Boston Red Sox face MLB investigation over allegations of using watch in sign-stealing attempt against New York Yankees
MLB commissioner Rob Manfred looking for a quick resolution to the case which came from matches played in August.
Looking for any edge in an age-old rivalry, the Boston Red Sox have been accused of using a high-tech sign-stealing scheme they ran on the New York Yankees.
The first-place Red Sox admitted to Major League Baseball that they used an Apple Watch to relay signals from opposing catchers to Boston players, The New York Times reported Tuesday.
Sign stealing has long been a part of the game, but employing electronic gadgets to do it is against the rules.
MLB is looking into allegations levied by the Yankees after a series between the teams last month in Boston.
The Times said the Red Sox told MLB investigators that Boston manager John Farrell, general Dave Dombrowski and other team executives were not aware of the operation, which had been going on for weeks.
Commissioner Rob Manfred, who was at Fenway Park on Tuesday night as part of a previously planned visit, said he wanted to get the matter resolved quickly. He didn't comment about possible penalties.
"The only thing that I can tell you about repercussions is that to the extent that there was a violation on either side — and I'm not saying that there was — to the extent that there was a violation on either side, we are 100 percent comfortable that it is not an ongoing issue — that if it happened, it is no longer happening," he said.
The Red Sox hold a narrow lead over the Yankees in the AL East race with a month left in the regular season. The teams don't play again this season.
Farrell said he knew the rule.
"Electronic devices are not to be used in the dugout," he said on Tuesday before Boston hosted the Toronto Blue Jays. "But beyond that, the only thing I can say it's a league matter at this point."
Dombrowski said it was the first time a team he'd worked for had been formally accused of stealing signs.
"I've been in the game for 40 years. I've known of it for 40 years, sign stealing itself," Dombrowski said. "I've known of people that I talk to that played back in the '50's that talked to me about sign stealing, so I do think sign stealing has been taking place for a long time. I will acknowledge that."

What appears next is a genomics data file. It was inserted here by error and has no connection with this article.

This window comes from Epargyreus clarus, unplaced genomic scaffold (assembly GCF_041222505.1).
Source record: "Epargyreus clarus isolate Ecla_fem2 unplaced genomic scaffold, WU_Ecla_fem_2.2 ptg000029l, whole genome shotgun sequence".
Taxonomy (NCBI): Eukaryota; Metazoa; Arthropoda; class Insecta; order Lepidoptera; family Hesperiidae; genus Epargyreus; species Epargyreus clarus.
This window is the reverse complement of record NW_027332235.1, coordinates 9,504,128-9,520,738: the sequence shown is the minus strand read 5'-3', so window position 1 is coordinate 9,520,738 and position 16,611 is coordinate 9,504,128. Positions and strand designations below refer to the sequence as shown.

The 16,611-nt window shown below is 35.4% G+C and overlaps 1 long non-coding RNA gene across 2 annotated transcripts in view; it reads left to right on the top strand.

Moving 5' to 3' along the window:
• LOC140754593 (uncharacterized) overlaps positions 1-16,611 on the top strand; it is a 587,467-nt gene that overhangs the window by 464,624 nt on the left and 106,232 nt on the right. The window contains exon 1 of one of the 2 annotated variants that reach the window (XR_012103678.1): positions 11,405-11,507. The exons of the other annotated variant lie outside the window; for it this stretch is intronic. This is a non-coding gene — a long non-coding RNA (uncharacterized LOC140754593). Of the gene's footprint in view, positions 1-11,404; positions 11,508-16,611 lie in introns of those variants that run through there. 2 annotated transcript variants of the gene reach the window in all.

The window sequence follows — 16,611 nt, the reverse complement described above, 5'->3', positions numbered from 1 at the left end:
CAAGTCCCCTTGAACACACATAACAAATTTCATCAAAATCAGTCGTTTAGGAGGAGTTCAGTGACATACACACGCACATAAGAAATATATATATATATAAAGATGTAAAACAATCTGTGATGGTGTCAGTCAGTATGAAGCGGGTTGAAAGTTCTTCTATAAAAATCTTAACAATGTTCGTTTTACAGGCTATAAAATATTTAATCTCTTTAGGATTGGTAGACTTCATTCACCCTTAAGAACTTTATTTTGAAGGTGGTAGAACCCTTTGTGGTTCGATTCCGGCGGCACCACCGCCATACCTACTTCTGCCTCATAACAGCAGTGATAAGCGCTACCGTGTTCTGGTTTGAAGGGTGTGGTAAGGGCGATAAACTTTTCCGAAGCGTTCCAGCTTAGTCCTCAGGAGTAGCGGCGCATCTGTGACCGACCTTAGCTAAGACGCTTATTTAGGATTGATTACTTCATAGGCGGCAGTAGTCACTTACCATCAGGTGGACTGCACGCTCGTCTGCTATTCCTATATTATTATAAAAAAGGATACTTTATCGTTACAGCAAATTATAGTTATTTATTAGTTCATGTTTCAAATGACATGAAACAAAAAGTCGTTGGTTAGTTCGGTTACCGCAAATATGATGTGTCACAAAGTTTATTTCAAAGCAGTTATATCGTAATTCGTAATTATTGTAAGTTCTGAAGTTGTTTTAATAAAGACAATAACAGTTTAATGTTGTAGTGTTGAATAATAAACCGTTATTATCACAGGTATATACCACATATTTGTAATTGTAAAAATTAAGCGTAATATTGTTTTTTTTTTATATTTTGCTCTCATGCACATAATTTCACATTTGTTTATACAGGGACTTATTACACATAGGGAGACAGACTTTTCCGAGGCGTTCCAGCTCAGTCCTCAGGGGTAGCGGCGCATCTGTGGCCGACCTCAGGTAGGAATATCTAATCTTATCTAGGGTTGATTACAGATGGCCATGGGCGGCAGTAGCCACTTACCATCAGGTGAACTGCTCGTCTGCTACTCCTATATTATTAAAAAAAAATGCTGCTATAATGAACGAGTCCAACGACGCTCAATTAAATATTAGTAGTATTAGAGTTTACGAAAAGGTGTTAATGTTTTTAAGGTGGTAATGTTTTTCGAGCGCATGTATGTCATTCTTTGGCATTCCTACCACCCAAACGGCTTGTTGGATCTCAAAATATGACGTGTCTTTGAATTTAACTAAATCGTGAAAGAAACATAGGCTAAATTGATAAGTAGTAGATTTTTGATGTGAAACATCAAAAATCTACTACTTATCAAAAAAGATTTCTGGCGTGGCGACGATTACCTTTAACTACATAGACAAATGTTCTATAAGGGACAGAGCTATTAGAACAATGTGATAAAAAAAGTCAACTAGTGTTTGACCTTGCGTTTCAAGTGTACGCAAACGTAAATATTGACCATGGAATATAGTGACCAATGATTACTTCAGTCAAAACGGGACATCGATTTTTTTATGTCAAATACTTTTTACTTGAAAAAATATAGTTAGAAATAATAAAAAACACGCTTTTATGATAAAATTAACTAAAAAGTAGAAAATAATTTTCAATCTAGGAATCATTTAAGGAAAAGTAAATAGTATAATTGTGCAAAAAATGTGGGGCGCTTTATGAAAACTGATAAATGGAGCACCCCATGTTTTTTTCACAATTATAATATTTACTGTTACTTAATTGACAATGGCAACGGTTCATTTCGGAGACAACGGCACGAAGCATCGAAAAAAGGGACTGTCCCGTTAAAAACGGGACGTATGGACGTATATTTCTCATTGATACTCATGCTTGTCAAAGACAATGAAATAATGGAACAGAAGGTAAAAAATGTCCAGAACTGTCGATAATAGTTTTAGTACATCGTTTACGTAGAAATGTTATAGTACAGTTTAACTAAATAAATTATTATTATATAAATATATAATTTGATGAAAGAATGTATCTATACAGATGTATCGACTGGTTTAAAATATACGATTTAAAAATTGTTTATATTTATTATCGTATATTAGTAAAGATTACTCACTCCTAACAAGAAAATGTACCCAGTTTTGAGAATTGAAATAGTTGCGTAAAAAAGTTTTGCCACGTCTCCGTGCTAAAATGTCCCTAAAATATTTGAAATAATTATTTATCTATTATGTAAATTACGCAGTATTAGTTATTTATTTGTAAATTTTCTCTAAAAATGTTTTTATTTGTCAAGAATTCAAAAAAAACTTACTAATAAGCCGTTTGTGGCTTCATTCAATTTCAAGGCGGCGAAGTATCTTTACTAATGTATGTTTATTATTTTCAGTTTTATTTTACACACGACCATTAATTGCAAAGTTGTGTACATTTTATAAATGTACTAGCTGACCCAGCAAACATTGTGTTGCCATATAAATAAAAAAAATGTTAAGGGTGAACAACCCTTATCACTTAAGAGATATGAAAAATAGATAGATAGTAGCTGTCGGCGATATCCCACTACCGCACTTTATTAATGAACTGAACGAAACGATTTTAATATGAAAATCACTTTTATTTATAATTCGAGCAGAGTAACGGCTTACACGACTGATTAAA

The Times, according to unidentified sources, said the MLB probe started after Yankees general manager Brian Cashman filed a complaint with the commissioner's office that included video. The newspaper said the video showed a member of Boston's training staff looking at his Apple Watch in the dugout and relaying a message to players.
"I think there was something that was suspected of going on," Yankees outfielder Brett Gardner said before Tuesday night's game in Baltimore.
The Times said the Red Sox filed a complaint Tuesday against the Yankees, alleging the club used a camera from its YES television network to steal opponents' signs.
"No chance," Yankees manager Joe Girardi said.
Said Manfred: "I do believe that this is a charged situation from a competitive perspective, when you have the kind of rivalry that the Yankees and the Red Sox have. I guess it's not shocking you could have charges and counter-charges like this."
The Times said the Red Sox told MLB investigators that club personnel watched monitors and then electronically sent pitch signals to team trainers in the dugout, who relayed the information to players.
The newspaper said video showed Boston assistant athletic trainer Jon Jochim checking his Apple Watch and relaying the info to Red Sox players Brock Holt and second baseman Dustin Pedroia.
The newspaper said one clip showed Pedroia passing along the intelligence to Boston outfielder Chris Young, who formerly played for the Yankees.
The Red Sox won two of three from the Yankees during the series August 18-20.
The Times reported that in the first game, after Boston first put a runner on second, Rafael Devers hit a home run. The Red Sox went 5 for 8 in that game when they had a runner at second and won 9-6.
Sign stealing to help hitters know what pitch is coming has long been a part of baseball lore. Often times it happens when a runner at second base peers in to see the catcher's sign and then subtly flashes a signal — maybe a hand movement, or the positioning of his feet — to the batter to let him know whether the next pitch will be a fastball, curveball or something else.
Players are allowed to try to figure out the opponents' signals on their own. Computers, cameras and electronics are not permitted, and the leagues are on alert over how to control improprieties.
Updated: September 6, 2017 12:29 PM